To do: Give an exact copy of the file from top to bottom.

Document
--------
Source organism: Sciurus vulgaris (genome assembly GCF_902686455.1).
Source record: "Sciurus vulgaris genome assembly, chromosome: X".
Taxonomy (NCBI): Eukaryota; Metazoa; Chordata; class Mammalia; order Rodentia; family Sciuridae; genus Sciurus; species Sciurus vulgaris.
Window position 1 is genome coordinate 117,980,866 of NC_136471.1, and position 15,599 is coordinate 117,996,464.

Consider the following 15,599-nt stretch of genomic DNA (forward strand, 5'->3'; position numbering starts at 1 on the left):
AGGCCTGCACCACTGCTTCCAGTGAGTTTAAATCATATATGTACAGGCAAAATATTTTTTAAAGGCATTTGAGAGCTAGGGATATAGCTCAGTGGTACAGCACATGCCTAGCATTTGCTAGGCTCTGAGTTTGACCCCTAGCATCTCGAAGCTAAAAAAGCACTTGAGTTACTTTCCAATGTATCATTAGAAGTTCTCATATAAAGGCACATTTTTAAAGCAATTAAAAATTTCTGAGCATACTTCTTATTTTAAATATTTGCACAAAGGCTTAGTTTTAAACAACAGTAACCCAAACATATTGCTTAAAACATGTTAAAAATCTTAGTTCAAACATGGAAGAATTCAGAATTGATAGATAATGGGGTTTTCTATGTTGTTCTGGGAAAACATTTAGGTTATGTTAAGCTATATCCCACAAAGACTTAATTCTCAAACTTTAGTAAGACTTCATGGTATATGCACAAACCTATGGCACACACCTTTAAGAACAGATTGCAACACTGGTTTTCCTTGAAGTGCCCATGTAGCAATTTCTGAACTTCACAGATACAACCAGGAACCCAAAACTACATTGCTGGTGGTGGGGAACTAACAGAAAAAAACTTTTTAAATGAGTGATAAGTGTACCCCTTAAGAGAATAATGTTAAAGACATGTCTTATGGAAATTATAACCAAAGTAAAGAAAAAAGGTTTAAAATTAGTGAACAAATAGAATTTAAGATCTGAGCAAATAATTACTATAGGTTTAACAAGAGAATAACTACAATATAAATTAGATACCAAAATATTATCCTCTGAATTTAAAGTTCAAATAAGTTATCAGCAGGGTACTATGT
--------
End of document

Source organism: Sciurus vulgaris (genome assembly GCF_902686455.1).
Source record: "Sciurus vulgaris genome assembly, chromosome: X".
Taxonomy (NCBI): Eukaryota; Metazoa; Chordata; class Mammalia; order Rodentia; family Sciuridae; genus Sciurus; species Sciurus vulgaris.
Window position 1 is genome coordinate 117,980,866 of NC_136471.1, and position 15,599 is coordinate 117,996,464.

Consider the following 15,599-nt stretch of genomic DNA (forward strand, 5'->3'; position numbering starts at 1 on the left):
AGGCCTGCACCACTGCTTCCAGTGAGTTTAAATCATATATGTACAGGCAAAATATTTTTTAAAGGCATTTGAGAGCTAGGGATATAGCTCAGTGGTACAGCACATGCCTAGCATTTGCTAGGCTCTGAGTTTGACCCCTAGCATCTCGAAGCTAAAAAAGCACTTGAGTTACTTTCCAATGTATCATTAGAAGTTCTCATATAAAGGCACATTTTTAAAGCAATTAAAAATTTCTGAGCATACTTCTTATTTTAAATATTTGCACAAAGGCTTAGTTTTAAACAACAGTAACCCAAACATATTGCTTAAAACATGTTAAAAATCTTAGTTCAAACATGGAAGAATTCAGAATTGATAGATAATGGGGTTTTCTATGTTGTTCTGGGAAAACATTTAGGTTATGTTAAGCTATATCCCACAAAGACTTAATTCTCAAACTTTAGTAAGACTTCATGGTATATGCACAAACCTATGGCACACACCTTTAAGAACAGATTGCAACACTGGTTTTCCTTGAAGTGCCCATGTAGCAATTTCTGAACTTCACAGATACAACCAGGAACCCAAAACTACATTGCTGGTGGTGGGGAACTAACAGAAAAAAACTTTTTAAATGAGTGATAAGTGTACCCCTTAAGAGAATAATGTTAAAGACATGTCTTATGGAAATTATAACCAAAGTAAAGAAAAAAGGTTTAAAATTAGTGAACAAATAGAATTTAAGATCTGAGCAAATAATTACTATAGGTTTAACAAGAGAATAACTACAATATAAATTAGATACCAAAATATTATCCTCTGAATTTAAAGTTCAAATAAGTTATCAGCAGGGTACTATGT